Friday, October 31, 2014

Homeschool Teachers Can Learn from Public School Teacher

In one day, I read two articles on children's education, each from a different life experience but both pointing together to some great lessons.

One article, "Teacher Spends Two Days as a Student and Is Shocked at What She Learns", describes what a veteran teacher experienced as a student and how she wished she could radically change the way she had always run her classroom.

"From a Homeschool Victim Who Obviously Survived" is a humorous piece illuminating the benefits of home education. (While I think sarcasm is 'the weapon of the weak,' and not a proper Christian response, I think that this piece moves more into mockery, which is a tried-and-true literary device instead of mean sarcasm. I hope I'm right about this.)

When I read the teacher's piece, I noted that all of her suggestions for changing the classroom are things that happen naturally in most home schools.

  • Mandatory physical stretching and moving all day during class.
  • Offer short lessons, limit how long the teacher lessons, encourage much conversation, and make sure the children understand before moving on to the next lesson.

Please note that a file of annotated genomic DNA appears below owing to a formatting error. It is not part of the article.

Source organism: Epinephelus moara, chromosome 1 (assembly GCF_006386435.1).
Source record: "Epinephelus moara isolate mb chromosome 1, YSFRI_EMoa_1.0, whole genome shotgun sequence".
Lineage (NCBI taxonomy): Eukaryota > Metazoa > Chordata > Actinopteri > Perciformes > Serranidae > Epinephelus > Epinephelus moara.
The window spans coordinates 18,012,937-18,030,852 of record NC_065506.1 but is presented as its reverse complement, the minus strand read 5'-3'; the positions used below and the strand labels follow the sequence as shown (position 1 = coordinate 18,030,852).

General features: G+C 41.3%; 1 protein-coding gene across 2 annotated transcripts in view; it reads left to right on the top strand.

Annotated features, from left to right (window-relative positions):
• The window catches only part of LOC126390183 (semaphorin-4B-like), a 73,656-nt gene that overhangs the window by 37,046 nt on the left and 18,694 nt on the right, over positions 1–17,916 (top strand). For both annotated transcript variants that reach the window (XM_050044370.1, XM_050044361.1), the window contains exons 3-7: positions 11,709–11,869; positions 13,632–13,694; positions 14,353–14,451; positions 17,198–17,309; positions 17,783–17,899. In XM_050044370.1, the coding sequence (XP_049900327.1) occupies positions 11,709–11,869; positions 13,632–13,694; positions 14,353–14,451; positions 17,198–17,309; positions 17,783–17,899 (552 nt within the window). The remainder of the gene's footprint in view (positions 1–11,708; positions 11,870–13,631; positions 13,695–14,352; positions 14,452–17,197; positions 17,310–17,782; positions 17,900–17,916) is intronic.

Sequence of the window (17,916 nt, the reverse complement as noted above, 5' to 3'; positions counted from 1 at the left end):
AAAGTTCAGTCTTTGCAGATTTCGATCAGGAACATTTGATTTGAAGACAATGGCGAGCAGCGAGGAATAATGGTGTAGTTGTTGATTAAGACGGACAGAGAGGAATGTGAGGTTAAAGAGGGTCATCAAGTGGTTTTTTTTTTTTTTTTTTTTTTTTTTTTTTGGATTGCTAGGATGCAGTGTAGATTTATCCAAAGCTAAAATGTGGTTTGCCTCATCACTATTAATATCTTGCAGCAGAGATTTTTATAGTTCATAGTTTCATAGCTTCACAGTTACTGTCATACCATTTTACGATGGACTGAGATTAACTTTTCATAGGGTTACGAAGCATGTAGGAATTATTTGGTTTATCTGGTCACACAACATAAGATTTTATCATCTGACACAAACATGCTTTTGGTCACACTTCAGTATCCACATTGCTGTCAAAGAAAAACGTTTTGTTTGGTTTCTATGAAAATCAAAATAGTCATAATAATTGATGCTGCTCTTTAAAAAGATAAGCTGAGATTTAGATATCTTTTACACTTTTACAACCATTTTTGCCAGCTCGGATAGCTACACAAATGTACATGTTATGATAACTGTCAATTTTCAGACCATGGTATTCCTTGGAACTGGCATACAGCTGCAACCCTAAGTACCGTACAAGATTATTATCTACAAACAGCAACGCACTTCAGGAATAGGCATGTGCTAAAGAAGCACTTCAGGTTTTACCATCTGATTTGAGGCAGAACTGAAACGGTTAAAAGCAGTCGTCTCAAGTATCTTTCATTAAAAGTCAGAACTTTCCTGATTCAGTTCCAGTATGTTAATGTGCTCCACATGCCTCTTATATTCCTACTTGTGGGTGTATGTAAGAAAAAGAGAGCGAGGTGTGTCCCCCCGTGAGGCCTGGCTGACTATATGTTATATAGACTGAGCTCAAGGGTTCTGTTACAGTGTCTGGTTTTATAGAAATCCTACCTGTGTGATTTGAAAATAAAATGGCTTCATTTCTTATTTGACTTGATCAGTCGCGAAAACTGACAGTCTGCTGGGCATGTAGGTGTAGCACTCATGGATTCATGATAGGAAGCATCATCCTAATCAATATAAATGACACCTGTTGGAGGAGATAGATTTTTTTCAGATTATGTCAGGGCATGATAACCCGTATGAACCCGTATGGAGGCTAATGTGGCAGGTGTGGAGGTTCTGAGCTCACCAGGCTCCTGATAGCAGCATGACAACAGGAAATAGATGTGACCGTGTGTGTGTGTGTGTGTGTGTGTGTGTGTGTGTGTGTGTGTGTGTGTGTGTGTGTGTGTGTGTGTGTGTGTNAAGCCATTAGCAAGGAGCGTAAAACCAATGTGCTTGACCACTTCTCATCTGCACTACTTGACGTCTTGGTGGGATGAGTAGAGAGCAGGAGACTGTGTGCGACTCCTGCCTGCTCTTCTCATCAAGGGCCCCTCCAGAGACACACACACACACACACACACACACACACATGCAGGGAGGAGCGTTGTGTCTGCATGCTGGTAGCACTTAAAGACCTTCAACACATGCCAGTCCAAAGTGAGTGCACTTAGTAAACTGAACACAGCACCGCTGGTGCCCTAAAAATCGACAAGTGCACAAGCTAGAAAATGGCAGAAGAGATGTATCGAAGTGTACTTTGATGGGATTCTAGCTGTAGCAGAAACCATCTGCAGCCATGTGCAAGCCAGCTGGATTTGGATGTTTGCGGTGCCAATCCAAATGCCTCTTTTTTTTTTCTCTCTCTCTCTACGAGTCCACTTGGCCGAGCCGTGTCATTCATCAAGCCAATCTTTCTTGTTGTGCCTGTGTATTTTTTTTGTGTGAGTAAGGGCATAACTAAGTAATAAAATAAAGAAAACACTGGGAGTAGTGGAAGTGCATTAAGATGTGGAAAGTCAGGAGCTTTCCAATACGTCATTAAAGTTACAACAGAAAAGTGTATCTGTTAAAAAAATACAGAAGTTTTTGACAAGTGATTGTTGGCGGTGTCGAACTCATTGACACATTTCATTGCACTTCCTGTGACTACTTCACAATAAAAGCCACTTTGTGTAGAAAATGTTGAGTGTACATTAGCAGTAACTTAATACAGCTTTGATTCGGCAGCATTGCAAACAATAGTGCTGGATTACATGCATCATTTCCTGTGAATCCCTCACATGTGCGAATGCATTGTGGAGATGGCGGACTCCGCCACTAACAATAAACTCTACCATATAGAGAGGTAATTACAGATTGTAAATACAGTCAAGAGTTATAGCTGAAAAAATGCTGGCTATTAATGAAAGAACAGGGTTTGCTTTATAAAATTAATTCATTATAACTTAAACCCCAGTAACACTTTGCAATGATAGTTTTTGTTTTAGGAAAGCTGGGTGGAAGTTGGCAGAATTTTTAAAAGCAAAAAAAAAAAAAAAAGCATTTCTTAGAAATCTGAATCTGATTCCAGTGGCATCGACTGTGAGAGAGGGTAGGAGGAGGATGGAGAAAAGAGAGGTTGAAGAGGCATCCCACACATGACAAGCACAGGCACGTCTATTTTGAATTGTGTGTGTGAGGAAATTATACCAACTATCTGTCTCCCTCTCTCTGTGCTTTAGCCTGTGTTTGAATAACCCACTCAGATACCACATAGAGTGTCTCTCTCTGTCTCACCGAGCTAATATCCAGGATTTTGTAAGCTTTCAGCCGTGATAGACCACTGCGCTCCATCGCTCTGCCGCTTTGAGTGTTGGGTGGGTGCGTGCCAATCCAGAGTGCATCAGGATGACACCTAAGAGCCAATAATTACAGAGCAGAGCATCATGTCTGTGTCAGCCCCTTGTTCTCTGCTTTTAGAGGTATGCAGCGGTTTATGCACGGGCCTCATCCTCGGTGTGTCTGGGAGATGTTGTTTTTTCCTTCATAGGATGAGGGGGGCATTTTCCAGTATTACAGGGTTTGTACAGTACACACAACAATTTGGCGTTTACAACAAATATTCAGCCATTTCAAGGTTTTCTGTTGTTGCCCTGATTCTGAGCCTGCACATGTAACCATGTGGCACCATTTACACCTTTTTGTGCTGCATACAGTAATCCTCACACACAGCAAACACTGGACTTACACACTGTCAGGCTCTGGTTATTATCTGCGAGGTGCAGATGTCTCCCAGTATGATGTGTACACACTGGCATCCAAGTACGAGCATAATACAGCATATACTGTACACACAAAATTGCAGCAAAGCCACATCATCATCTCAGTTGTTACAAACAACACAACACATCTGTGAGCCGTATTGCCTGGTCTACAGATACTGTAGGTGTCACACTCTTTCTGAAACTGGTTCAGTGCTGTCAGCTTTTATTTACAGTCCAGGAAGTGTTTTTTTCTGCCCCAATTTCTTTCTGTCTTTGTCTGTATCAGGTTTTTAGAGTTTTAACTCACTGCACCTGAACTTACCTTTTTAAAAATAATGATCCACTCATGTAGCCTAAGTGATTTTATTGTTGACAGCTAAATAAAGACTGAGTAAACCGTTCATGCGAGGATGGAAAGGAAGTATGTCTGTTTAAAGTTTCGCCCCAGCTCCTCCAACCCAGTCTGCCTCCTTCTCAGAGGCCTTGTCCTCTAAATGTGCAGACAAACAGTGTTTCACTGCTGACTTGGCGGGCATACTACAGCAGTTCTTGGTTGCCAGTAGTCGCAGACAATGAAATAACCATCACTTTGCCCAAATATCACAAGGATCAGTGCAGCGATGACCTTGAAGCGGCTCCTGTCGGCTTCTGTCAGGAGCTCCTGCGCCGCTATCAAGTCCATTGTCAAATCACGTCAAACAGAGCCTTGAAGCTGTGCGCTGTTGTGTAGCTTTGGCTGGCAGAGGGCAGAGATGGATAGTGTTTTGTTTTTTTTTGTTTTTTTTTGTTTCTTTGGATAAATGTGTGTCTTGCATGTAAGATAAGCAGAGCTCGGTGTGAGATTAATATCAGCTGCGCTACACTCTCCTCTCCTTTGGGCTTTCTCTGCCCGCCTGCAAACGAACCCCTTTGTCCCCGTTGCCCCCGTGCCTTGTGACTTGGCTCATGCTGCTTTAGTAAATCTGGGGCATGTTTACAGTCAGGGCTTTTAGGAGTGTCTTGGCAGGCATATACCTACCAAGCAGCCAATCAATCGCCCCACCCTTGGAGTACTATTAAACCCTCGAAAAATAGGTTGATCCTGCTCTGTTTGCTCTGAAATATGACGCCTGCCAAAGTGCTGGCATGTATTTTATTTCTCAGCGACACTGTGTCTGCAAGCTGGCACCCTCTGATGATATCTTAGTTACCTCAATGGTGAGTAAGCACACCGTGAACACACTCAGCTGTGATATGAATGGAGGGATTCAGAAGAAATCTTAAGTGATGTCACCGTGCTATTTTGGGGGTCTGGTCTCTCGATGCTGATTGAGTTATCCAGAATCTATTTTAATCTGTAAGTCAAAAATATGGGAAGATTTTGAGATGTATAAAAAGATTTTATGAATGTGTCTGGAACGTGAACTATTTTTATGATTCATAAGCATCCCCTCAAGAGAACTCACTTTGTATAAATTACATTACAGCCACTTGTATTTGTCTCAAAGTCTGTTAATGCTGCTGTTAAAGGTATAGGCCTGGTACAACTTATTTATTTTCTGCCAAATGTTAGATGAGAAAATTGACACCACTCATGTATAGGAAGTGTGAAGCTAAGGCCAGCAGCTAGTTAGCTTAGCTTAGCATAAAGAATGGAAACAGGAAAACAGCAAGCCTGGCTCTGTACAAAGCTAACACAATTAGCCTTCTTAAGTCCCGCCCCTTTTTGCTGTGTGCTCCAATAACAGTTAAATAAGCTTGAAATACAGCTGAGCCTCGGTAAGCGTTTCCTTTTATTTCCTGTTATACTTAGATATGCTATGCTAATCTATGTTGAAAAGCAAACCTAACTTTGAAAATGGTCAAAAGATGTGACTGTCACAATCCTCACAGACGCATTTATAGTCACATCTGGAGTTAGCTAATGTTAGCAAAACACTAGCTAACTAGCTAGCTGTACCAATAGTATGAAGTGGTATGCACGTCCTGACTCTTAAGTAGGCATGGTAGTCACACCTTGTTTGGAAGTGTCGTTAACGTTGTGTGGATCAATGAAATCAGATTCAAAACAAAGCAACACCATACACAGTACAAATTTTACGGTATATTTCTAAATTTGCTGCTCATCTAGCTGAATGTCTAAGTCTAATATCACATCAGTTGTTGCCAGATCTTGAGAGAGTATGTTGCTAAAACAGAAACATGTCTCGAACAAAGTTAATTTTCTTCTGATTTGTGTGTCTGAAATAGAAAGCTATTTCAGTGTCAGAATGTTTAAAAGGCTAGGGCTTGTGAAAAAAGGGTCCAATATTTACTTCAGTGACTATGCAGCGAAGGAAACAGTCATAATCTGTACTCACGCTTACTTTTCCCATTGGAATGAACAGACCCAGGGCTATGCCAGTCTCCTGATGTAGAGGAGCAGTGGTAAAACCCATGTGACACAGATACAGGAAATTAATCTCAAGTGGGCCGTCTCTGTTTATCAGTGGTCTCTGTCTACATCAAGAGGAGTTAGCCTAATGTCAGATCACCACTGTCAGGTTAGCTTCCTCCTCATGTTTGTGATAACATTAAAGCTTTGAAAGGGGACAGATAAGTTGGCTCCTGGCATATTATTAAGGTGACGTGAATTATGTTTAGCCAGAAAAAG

• Use the deep patience of a parent, not just a teacher, and avoid sarcasm.
  • Encourage free asking of questions.
We do "Outdoor School" when the weather is lovely: I set up books in the sun room and call in one child at a time for one lesson, then send the child back out to play and call in the other child, back and forth.

Creativity: The 7-year-old learned how to make a bow, so made them for his sisters too and now they all stand out there shooting arrows.

In the article written by an accomplished, poised 23-year-old graduate of home education, she lists all the beneficial practices of home schooling:

  • She learned around the clock instead of during a defined time.
  • She spent much time outdoors.
  • She socialized with all ages and types of people.
  • Her parent customized her education to her, such as requiring her shy daughter to take public speaking.
  • She was not allowed to seclude into an isolated teenage experience.
  • She developed a few deep but true friendships instead of claiming many shallow relationships under the name of friendship.
  • She had to do chores from the age of knee-high and then work actual jobs in the family business.

The two articles in tandem offer us food for thought about home education, considering its strengths and encouraging us as parent-teachers!

Love note left for me to find
Bonus Reading on a related topic: "Homeschooling with the Seasons of Life"


  1. Umm, you may want to be sure no one is standing behind Margaret when she lets her arrow go (I guess that is sarcasm. Sorry)

  2. Grampa Neil: I hear you! Margaret and I have had many disagreements about whether her arrow is backwards. So far, she's not believing me.